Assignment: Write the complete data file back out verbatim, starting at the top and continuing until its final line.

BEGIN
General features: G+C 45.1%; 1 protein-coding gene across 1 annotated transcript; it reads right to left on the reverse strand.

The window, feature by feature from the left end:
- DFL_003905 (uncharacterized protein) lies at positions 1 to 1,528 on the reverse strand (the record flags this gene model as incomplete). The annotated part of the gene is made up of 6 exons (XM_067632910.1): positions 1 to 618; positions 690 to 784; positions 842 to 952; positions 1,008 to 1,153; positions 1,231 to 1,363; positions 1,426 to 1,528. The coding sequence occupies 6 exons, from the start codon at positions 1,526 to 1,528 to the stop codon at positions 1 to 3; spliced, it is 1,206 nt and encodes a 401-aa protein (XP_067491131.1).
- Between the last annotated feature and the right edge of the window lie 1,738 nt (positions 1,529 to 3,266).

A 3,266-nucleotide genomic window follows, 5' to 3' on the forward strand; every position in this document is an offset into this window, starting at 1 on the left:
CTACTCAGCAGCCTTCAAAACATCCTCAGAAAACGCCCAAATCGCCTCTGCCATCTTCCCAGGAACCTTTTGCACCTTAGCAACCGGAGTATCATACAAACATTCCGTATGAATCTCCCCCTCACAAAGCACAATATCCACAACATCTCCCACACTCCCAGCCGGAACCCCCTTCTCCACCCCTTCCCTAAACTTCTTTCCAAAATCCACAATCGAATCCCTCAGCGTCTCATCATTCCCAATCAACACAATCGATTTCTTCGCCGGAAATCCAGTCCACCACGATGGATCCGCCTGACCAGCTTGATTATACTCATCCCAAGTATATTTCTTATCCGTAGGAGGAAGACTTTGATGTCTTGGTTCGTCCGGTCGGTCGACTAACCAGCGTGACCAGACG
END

General features: G+C 45.1%; 1 protein-coding gene across 1 annotated transcript; it reads right to left on the reverse strand.

The window, feature by feature from the left end:
- DFL_003905 (uncharacterized protein) lies at positions 1 to 1,528 on the reverse strand (the record flags this gene model as incomplete). The annotated part of the gene is made up of 6 exons (XM_067632910.1): positions 1 to 618; positions 690 to 784; positions 842 to 952; positions 1,008 to 1,153; positions 1,231 to 1,363; positions 1,426 to 1,528. The coding sequence occupies 6 exons, from the start codon at positions 1,526 to 1,528 to the stop codon at positions 1 to 3; spliced, it is 1,206 nt and encodes a 401-aa protein (XP_067491131.1).
- Between the last annotated feature and the right edge of the window lie 1,738 nt (positions 1,529 to 3,266).

A 3,266-nucleotide genomic window follows, 5' to 3' on the forward strand; every position in this document is an offset into this window, starting at 1 on the left:
CTACTCAGCAGCCTTCAAAACATCCTCAGAAAACGCCCAAATCGCCTCTGCCATCTTCCCAGGAACCTTTTGCACCTTAGCAACCGGAGTATCATACAAACATTCCGTATGAATCTCCCCCTCACAAAGCACAATATCCACAACATCTCCCACACTCCCAGCCGGAACCCCCTTCTCCACCCCTTCCCTAAACTTCTTTCCAAAATCCACAATCGAATCCCTCAGCGTCTCATCATTCCCAATCAACACAATCGATTTCTTCGCCGGAAATCCAGTCCACCACGATGGATCCGCCTGACCAGCTTGATTATACTCATCCCAAGTATATTTCTTATCCGTAGGAGGAAGACTTTGATGTCTTGGTTCGTCCGGTCGGTCGACTAACCAGCGTGACCAGACG